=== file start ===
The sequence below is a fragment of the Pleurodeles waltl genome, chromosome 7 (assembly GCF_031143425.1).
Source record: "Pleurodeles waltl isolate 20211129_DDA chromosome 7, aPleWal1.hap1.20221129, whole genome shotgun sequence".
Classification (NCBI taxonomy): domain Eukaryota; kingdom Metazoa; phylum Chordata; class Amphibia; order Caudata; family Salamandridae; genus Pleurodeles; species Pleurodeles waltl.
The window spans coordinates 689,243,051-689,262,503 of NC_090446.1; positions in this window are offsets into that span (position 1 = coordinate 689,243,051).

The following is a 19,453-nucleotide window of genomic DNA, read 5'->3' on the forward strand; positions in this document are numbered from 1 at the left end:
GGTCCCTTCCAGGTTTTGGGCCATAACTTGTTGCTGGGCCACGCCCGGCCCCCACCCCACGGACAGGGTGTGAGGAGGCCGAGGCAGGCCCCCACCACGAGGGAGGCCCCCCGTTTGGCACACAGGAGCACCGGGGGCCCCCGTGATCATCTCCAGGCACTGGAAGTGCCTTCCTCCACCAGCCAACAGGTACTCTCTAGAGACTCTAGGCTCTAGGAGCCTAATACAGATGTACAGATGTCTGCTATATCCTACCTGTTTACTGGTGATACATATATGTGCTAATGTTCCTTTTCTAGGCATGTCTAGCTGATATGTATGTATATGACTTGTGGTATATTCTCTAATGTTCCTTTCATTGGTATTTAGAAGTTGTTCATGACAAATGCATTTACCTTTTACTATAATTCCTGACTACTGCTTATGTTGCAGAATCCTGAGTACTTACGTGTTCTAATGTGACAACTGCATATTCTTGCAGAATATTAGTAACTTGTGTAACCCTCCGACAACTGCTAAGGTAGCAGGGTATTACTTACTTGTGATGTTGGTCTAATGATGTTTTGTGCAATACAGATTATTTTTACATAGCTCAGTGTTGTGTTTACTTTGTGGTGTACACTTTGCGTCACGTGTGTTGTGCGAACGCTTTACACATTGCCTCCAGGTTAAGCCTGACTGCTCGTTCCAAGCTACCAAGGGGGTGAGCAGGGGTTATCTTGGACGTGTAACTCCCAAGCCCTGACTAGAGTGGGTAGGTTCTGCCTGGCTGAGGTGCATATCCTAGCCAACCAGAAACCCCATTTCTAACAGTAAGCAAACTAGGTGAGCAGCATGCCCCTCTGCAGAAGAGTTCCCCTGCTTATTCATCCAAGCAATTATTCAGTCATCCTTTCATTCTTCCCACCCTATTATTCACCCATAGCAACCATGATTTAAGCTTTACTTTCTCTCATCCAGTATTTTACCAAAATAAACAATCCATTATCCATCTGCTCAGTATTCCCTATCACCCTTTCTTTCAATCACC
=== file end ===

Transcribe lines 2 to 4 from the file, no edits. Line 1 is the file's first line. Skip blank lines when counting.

Source record: "Pleurodeles waltl isolate 20211129_DDA chromosome 7, aPleWal1.hap1.20221129, whole genome shotgun sequence".
Classification (NCBI taxonomy): domain Eukaryota; kingdom Metazoa; phylum Chordata; class Amphibia; order Caudata; family Salamandridae; genus Pleurodeles; species Pleurodeles waltl.
The window spans coordinates 689,243,051-689,262,503 of NC_090446.1; positions in this window are offsets into that span (position 1 = coordinate 689,243,051).